Nate Silver has a fun piece up this morning about potential late entries in the Republican WH 2012 field, and how they might fit into the current group.
I'm not sure how helpful it really is, however. Mainly, I'm not at all convinced that Silver's central conceit of a two by two grid with an ideological axis and an establishment/insurgent axis is a useful way of thinking about the nomination process. On the ideological side, it's not clear how many important individuals and groups within the party are thinking in terms of left/right (or, I suppose, right/very right) rather than about specific policy areas of concern. That is, what really matters isn't so much whether a candidate is too moderate, but whether the abortion people, the tax people, and so on find the candidate acceptable or not.
I'm also not convinced that an establishment/insurgent vocabulary really captures the relationship of the various groups within the GOP, or the appeal of the candidates. What exactly is an establishment-friendly or insurgent candidacy? If it's just rhetoric, then we're probably talking about appeal to larger electorates in next year's primaries, but no candidate is going to get there without considerable support from organized groups within the party. If it's appeal to particular groups, I don't think the groups really exist on an establishment/insurgent spectrum. Indeed, if you're talking about groups, it's probably just better to think about groups, specifically and in general, without worrying about whether they are "establishment" or their ideological placement.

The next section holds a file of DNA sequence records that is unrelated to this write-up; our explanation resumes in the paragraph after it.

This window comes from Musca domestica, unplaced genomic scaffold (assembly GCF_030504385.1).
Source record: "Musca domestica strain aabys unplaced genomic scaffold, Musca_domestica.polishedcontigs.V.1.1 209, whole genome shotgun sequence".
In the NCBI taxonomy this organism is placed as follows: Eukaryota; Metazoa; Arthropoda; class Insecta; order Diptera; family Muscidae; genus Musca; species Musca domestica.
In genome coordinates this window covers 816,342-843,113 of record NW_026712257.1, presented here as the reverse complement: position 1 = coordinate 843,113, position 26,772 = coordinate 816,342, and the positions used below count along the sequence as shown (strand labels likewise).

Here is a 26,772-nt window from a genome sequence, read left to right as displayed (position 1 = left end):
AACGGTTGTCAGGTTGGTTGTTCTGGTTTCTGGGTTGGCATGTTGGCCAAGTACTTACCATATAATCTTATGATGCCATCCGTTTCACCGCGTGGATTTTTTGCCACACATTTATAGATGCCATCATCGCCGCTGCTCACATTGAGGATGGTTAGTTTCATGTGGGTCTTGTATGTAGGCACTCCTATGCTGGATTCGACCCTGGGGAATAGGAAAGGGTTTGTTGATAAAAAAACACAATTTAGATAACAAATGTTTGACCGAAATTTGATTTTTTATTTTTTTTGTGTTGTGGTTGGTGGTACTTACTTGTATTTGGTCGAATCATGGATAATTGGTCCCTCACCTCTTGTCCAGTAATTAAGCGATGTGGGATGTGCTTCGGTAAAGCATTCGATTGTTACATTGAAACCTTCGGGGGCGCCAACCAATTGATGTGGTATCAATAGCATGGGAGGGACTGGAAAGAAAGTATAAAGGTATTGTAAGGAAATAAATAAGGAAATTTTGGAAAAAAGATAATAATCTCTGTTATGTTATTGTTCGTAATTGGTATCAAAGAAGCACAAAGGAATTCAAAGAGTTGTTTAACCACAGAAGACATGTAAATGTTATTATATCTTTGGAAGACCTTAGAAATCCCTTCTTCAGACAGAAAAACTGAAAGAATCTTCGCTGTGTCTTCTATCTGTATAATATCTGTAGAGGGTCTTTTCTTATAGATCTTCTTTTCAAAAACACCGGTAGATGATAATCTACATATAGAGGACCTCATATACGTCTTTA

Not sure if I'm being clear here...what I mean is that it's not so important how conservative, say, Rudy Giuliani is; what matters is that social conservatives certainly would strongly oppose him, and that those groups have an effective veto on the nomination. Similarly, what matters is whether those groups would attempt to veto Mitt Romney, or if they find him acceptable. And then to remember that there are multiple specific groups (within the broad category of social conservatives) and they might disagree with one another, and that the nomination fight might be, in part, a fight between those groups for who gets to speak for that particular GOP constituency. A fight which might or might not be usefully characterized as establishment/insurgent, and might or might not have any relationship at all to similar fights within, say, anti-tax GOP organizations and individuals.
I agree with your thinking about groups but I think Nate's diagram takes us a bit further since the groups are not mutually exclusive...there are cross preferences within the groups that are often not easily rank ordered. I tend to lean toward the establishment/insurgency dichotomy and place those that are doing the Tea-Party bidding in that realm. Among socially conservative tea-partiers, which value will dominate?ReplyDelete